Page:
Don’t forget to apply it here…
We know it sounds extra af, but you should also use a lip balm containing SPF. Your scalp is another place often forgotten, so it’s always good to have a spray sunscreen as well as a lotion so that you can mist your hairline.
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Sunblock Myths Debusted:
“The higher the price the better the protection”
Verdict: NOT TRUE
Dr. Friedmann believes that when it comes to sunscreen “you don’t have to buy an expensive brand but make sure you choose one that not only has a high SPF (to protect against the burning UVB rays) but one that also has at least a 4-star UVA rating, preferably 5 stars. We know that UVA can cause skin cancer and so sunscreens that protect against UVB only, are not ideal. In fact, because they slow skin burning, they permit people to stay in the sun longer, so they could increase the likelihood of skin cancer later in life, through all the additional UVA exposure.” This is why Dr. Friedmann would opt for the “SunSense Daily Face SPF50+ Invisible Tint Finish Sunscreen, $15, or any of the Nivea sunscreen line that’s targetted for children”, as they provide powerful, long-lasting protection.
“A base tan will help protect you from skin damage”
Verdict: SO NOT TRUE
Going to a tanning salon before your vacation, in order to ‘prep’ your skin for the sun will actually cause more damage than good. A tan is actually a biological and physical signal from the skin that it’s damaged. You should avoid tanning beds at all costs – the World Health Organization has listed them as one of the most dangerous forms of cancer-inducing radiation. The risk of a melanoma is increased by 75% if you use a tanning bed before the age of 30.
“Higher SPF factors contain harmful chemicals that will harm my skin”
Verdict: NOT TRUE
Some people have been warned against higher factors, as it has been suggested that the chemicals within can cause harm, however, Dr. Friedmann confirms that “the evidence to suggest this is very limited”. Although we would recommend buying mineral-based sunscreens, instead of chemical sunscreens, as they’re not only believed to be harming the world’s coral reefs but Friedmann suggests that the “chemicals used in transparent sprays and mists expire much quicker than mineral-based sunblocks”. Look for formulas that contain zinc and titanium as they’re the best natural ingredients that don’t irritate your skin.
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“You can’t get sunburned through clouds”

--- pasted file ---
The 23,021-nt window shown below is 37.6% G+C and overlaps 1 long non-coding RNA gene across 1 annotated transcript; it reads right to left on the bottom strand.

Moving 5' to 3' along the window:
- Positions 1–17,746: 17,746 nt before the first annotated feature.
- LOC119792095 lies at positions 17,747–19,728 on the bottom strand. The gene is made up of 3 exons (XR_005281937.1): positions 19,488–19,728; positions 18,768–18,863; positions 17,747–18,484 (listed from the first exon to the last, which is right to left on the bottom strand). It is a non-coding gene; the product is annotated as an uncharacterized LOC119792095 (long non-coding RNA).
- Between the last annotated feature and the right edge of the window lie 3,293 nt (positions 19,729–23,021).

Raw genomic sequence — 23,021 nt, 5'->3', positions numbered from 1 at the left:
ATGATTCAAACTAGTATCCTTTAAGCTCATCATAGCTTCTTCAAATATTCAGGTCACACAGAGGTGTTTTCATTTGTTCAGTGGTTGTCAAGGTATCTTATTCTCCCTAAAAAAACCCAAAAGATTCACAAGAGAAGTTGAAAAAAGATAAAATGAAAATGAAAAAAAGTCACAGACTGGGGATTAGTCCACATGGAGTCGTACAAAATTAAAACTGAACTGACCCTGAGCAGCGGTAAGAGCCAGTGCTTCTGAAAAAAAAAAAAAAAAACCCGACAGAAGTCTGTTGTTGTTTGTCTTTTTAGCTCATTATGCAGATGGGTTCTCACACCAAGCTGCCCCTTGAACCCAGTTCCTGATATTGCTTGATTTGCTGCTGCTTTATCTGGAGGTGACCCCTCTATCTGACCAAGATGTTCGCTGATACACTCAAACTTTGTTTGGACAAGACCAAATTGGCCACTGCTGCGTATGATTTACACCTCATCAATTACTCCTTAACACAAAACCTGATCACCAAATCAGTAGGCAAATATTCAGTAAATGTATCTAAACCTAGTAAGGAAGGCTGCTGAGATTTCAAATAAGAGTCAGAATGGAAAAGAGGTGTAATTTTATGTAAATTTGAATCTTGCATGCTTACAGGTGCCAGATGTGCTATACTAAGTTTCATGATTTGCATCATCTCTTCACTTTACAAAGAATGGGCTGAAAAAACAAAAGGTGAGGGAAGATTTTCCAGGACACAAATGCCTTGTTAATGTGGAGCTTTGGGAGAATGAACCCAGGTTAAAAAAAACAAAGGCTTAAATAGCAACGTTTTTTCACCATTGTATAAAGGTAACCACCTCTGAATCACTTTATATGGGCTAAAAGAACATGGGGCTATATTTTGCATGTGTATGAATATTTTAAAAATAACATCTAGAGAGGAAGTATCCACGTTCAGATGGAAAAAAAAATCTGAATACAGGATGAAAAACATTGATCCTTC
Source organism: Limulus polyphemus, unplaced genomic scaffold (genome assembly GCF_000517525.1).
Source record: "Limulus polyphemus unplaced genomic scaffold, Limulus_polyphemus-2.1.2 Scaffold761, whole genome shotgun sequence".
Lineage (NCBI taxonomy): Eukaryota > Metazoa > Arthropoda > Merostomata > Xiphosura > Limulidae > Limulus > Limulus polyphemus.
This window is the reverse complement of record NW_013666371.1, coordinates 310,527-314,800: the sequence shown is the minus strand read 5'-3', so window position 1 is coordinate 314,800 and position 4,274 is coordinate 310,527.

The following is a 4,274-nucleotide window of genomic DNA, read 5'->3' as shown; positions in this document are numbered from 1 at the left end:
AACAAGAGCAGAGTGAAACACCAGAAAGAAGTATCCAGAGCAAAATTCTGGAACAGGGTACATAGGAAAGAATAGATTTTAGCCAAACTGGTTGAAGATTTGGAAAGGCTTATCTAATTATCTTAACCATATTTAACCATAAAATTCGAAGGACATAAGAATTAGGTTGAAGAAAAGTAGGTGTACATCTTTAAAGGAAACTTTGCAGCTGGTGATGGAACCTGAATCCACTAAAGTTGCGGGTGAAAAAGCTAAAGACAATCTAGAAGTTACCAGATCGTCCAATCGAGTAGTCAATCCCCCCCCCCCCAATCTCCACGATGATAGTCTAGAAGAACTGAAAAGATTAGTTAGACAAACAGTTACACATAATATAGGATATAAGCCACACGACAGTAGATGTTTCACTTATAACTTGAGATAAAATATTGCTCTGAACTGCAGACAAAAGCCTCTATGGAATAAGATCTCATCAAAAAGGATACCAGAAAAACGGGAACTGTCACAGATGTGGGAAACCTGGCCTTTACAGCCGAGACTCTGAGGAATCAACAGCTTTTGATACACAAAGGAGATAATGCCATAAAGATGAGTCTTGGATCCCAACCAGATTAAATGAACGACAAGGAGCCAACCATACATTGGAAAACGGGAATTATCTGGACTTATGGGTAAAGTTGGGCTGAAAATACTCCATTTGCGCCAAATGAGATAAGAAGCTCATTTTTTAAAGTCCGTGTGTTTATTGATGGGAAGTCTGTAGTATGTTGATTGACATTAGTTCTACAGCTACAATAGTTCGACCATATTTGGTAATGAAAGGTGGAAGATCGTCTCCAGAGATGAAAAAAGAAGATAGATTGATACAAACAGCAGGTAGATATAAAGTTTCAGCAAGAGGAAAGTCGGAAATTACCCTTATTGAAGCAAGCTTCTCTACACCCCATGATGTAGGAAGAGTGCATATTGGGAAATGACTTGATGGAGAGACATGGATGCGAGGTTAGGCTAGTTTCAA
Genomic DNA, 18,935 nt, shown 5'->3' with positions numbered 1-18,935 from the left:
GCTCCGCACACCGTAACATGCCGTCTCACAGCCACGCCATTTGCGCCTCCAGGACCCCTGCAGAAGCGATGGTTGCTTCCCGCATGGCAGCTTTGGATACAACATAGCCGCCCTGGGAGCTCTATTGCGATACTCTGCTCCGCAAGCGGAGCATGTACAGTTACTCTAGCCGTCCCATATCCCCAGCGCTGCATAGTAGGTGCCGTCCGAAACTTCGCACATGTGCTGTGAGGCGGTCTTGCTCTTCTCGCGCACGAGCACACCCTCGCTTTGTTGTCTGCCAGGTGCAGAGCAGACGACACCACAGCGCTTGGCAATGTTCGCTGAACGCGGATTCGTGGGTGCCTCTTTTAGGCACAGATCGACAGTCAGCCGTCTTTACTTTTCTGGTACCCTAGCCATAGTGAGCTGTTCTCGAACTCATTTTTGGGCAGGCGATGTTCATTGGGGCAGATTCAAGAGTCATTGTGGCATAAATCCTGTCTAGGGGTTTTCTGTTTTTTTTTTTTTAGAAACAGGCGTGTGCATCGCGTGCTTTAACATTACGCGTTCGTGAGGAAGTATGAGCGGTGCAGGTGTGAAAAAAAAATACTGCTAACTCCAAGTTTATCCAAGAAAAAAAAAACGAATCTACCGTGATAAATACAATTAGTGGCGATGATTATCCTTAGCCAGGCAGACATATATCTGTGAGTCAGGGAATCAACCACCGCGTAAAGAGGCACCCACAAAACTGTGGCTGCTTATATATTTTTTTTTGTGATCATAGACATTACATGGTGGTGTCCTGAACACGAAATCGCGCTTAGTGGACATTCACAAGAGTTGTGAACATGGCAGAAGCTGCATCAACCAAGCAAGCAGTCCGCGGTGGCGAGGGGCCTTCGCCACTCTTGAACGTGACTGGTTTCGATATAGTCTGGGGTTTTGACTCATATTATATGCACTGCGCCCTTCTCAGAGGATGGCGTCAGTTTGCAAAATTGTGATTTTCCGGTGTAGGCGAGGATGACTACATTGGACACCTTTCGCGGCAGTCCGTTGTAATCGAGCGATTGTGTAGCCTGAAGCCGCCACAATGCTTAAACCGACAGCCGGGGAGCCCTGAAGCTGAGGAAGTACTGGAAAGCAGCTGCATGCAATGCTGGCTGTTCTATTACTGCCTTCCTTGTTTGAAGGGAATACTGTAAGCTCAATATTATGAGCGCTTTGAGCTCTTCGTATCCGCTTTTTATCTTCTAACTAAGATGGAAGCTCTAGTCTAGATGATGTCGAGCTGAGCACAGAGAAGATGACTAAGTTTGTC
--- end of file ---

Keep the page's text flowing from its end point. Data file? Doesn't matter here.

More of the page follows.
Verdict: SOOO NOT TRUE
Even if it’s a cloudy day, that doesn’t mean you can’t get sunburnt, as 70-80% of UV rays still penetrate through clouds. Experience shows that you’re more likely to get burnt on a cloudy day as you believe the clouds offer protection, so you don’t bother to apply sunblock – always apply sunblock! The sunlight also intensifies when it reflects against snow, sand or water, so be mindful of that.
“Wearing SPF will prevent you from skin damage”
Verdict: NOT true
Even if you’re religious with your SPF application, you’re still exposing yourself to some UVA and UVB rays that can have an impact over time. This is why it’s really important to check your body regularly for any skin damage especially at the beginning of summer – before you start to spend time in the sun. The main thing you need to look out for are melanomas, which tend to resemble a mole, that begin to change in size, shape or color. They may become lumpy and may even bleed. Sometimes they occur in a pre-existing mole, but around half the time they occur in an area of normal skin. Here are the changes Dr. Friedmann insists you need to look out for regularly:
- Change in size: The mole looks unusual, asymmetrical or irregular.
- Border: The border becomes blurred, ill-defined or irregular.
- Color: More than 2 colors appear in the mole including brown, black or light areas giving a mottled appearance. A very dark or black appearance can occur.
- Diameter: If a mole is enlarging it should be reviewed.
If you do notice any of these changes, make sure you get them checked by a dermatologist.
If you’re STILL not convinced how crucial sun protection is for your skin, then check out this case study on the effect of sun on identical twins:
These are twins sisters, both aged 61. Susan on the right not only smokes but likes to spend as much time in the sun as possible (and she lives in Florida, so that’s pretty much the whole year!). Compared to Jeanne who spends as little time in the sun as possible. Researchers estimated that Susan looked a 11 years older, due to her dark spots, deep wrinkles, and sagging skin.
Let us know in the comments below if you’re a big sunscreen fan, or if you’re now going to start using sunblock daily.